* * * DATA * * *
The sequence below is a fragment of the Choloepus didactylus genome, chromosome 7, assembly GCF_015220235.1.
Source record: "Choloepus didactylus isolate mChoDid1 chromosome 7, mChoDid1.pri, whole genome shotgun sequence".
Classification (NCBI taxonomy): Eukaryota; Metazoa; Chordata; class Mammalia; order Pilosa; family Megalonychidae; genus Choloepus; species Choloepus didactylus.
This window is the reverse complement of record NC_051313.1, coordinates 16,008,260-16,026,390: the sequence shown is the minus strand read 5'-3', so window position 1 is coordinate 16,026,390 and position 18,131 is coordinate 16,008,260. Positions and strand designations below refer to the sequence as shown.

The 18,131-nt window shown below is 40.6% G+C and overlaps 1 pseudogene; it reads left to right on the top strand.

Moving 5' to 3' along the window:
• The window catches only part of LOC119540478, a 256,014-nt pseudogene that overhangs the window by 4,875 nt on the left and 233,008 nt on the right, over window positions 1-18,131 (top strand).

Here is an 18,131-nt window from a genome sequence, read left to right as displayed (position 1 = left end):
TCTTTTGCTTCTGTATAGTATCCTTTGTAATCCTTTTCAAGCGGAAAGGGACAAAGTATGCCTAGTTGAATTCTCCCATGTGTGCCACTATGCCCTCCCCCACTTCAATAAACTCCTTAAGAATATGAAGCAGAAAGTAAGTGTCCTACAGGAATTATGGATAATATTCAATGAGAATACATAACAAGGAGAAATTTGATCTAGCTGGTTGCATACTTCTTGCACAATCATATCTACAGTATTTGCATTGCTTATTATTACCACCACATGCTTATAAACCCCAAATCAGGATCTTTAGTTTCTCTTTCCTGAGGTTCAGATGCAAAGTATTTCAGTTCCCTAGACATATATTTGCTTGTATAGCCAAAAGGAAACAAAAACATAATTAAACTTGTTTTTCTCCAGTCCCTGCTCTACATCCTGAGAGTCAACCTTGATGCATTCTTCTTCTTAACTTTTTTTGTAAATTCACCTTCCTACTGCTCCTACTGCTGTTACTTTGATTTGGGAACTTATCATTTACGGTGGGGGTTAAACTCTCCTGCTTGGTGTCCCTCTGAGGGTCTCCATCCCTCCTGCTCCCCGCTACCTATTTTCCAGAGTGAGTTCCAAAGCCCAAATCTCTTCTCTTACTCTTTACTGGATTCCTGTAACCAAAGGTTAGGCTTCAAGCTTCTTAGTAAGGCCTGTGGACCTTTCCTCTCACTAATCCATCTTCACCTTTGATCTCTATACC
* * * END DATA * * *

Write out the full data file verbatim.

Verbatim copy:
The sequence below is a fragment of the Choloepus didactylus genome, chromosome 7, assembly GCF_015220235.1.
Source record: "Choloepus didactylus isolate mChoDid1 chromosome 7, mChoDid1.pri, whole genome shotgun sequence".
Classification (NCBI taxonomy): Eukaryota; Metazoa; Chordata; class Mammalia; order Pilosa; family Megalonychidae; genus Choloepus; species Choloepus didactylus.
This window is the reverse complement of record NC_051313.1, coordinates 16,008,260-16,026,390: the sequence shown is the minus strand read 5'-3', so window position 1 is coordinate 16,026,390 and position 18,131 is coordinate 16,008,260. Positions and strand designations below refer to the sequence as shown.

The 18,131-nt window shown below is 40.6% G+C and overlaps 1 pseudogene; it reads left to right on the top strand.

Moving 5' to 3' along the window:
• The window catches only part of LOC119540478, a 256,014-nt pseudogene that overhangs the window by 4,875 nt on the left and 233,008 nt on the right, over window positions 1-18,131 (top strand).

Here is an 18,131-nt window from a genome sequence, read left to right as displayed (position 1 = left end):
TCTTTTGCTTCTGTATAGTATCCTTTGTAATCCTTTTCAAGCGGAAAGGGACAAAGTATGCCTAGTTGAATTCTCCCATGTGTGCCACTATGCCCTCCCCCACTTCAATAAACTCCTTAAGAATATGAAGCAGAAAGTAAGTGTCCTACAGGAATTATGGATAATATTCAATGAGAATACATAACAAGGAGAAATTTGATCTAGCTGGTTGCATACTTCTTGCACAATCATATCTACAGTATTTGCATTGCTTATTATTACCACCACATGCTTATAAACCCCAAATCAGGATCTTTAGTTTCTCTTTCCTGAGGTTCAGATGCAAAGTATTTCAGTTCCCTAGACATATATTTGCTTGTATAGCCAAAAGGAAACAAAAACATAATTAAACTTGTTTTTCTCCAGTCCCTGCTCTACATCCTGAGAGTCAACCTTGATGCATTCTTCTTCTTAACTTTTTTTGTAAATTCACCTTCCTACTGCTCCTACTGCTGTTACTTTGATTTGGGAACTTATCATTTACGGTGGGGGTTAAACTCTCCTGCTTGGTGTCCCTCTGAGGGTCTCCATCCCTCCTGCTCCCCGCTACCTATTTTCCAGAGTGAGTTCCAAAGCCCAAATCTCTTCTCTTACTCTTTACTGGATTCCTGTAACCAAAGGTTAGGCTTCAAGCTTCTTAGTAAGGCCTGTGGACCTTTCCTCTCACTAATCCATCTTCACCTTTGATCTCTATACC